Henry Ford

Henry Ford was born on the 30th of July 1863 to Henry and Mary Ford and died on the 7th of April 1947, the founder of the Ford Motor Company. From an early age, Henry loved to take things apart and put them back together again just to see how they worked. Although Ford did not invent the automobile or the assembly line, he developed and manufactured the first automobile that many middle class Americans could afford.


In doing so, Ford converted the automobile from an expensive curiosity into a practical conveyance that would strongly impact the landscape of the twentieth century, his introduction of the Model T automobile revolutionized transportation and American industry.


His father gave him a pocket watch in his early teens. At 15, Ford dismantled and reassembled the timepieces of friends and neighbours dozens of times, gaining the reputation of a watch repairman.


In 1891, Ford became an engineer with the Edison Illuminating Company. After his promotion to Chief Engineer in 1893, he had enough time and money to devote attention to his personal experiments on gasoline engines.


These experiments culminated in 1896 with the completion of a self-propelled vehicle which he named the Ford Quadricycle. The Model T was introduced on October 1, 1908.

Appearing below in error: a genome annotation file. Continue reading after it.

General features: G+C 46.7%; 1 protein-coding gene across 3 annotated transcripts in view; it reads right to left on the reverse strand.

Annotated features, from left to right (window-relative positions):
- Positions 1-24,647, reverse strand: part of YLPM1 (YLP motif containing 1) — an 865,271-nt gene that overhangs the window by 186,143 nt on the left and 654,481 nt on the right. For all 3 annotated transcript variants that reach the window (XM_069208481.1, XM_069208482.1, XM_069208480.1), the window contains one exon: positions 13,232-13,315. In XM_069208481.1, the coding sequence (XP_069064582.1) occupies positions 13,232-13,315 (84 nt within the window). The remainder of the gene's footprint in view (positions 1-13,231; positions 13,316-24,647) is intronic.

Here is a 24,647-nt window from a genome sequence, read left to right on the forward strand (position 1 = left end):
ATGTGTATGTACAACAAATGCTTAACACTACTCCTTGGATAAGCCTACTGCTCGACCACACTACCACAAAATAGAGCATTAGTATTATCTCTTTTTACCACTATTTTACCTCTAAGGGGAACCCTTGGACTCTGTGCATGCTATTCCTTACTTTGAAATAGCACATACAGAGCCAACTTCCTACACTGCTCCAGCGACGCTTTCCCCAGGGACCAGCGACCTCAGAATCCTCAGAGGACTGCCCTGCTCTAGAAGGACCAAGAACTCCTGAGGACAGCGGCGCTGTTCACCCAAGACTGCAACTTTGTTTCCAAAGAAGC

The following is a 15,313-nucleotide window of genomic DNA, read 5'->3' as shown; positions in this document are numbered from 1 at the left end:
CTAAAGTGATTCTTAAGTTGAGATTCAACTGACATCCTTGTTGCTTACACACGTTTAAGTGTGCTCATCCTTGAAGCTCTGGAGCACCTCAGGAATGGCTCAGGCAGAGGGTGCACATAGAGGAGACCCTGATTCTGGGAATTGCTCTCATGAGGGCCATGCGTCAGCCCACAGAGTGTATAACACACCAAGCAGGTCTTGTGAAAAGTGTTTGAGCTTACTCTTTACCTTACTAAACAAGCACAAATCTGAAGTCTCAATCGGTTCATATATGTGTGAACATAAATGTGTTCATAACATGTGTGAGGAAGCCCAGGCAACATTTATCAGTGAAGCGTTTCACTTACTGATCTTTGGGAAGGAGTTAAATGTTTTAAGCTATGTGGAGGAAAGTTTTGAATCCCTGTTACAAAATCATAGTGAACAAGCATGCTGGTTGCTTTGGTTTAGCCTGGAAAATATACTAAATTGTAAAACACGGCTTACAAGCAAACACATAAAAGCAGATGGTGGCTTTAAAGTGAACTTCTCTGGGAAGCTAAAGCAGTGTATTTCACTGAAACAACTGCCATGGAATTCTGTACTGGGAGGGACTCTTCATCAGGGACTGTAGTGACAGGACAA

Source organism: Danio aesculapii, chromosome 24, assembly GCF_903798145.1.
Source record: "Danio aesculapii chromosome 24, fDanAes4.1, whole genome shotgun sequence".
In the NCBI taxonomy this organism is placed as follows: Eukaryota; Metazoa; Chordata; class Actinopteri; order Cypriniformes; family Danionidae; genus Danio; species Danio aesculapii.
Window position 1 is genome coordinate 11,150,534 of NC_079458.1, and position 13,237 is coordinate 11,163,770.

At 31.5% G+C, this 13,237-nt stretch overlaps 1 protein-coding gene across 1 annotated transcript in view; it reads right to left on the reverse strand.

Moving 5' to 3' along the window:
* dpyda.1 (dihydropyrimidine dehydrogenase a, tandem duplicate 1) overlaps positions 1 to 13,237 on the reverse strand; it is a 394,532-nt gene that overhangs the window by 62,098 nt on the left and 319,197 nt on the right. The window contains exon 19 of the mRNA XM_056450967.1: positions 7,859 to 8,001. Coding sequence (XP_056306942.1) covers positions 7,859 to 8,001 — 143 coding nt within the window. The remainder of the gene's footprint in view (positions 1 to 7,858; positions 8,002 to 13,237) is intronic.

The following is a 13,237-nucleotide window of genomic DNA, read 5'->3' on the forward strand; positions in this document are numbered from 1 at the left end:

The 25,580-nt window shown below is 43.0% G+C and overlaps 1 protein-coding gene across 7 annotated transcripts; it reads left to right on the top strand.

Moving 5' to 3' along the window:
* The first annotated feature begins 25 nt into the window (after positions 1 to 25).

It had the steering wheel on the left, which every other company soon copied. The entire engine and transmission were enclosed; the four cylinders were cast in a solid block; the suspension used two semi-elliptic springs.


Ford created a huge publicity machine in Detroit to ensure every newspaper carried stories and ads about the new product. Ford’s network of local dealers made the car ubiquitous in almost every city in North America.


As independent dealers, the franchises grew rich and publicized not just the Ford but the concept of automobile; local motor clubs sprang up to help new drivers and to encourage exploring the countryside. Ford was always eager to sell to farmers, who looked on the vehicle as a commercial device to help their business.


By 1926, flagging sales of the Model T finally convinced Henry to make a new model. He pursued the project with a great deal of technical expertise in design of the engine, chassis, and other mechanical necessities, while leaving the body design to his son.


Ford astonished the world in 1914 by offering a $5 per day wage ($120 today), which more than doubled the rate of most of his workers. He cut the workday from nine to eight hours in order to convert the factory to a three-shift workday. Ford’s mass-production techniques would eventually allow for the manufacture of a Model T every 24 seconds.



Henry Ford begins secretly buying hundreds of acres of farmland along the River Rouge to build what would become known as the Rouge Plant. In 1938 and 1941, Henry Ford suffered strokes.


Outside the Rouge, 50,000 Ford employees refuse to work until Ford agrees to meet union demands calling for higher wages, overtime pay, and job security. Ford declares he would rather shut down his factories than give in to the union. On April 7, 1947, Henry Ford passed away at age 83.


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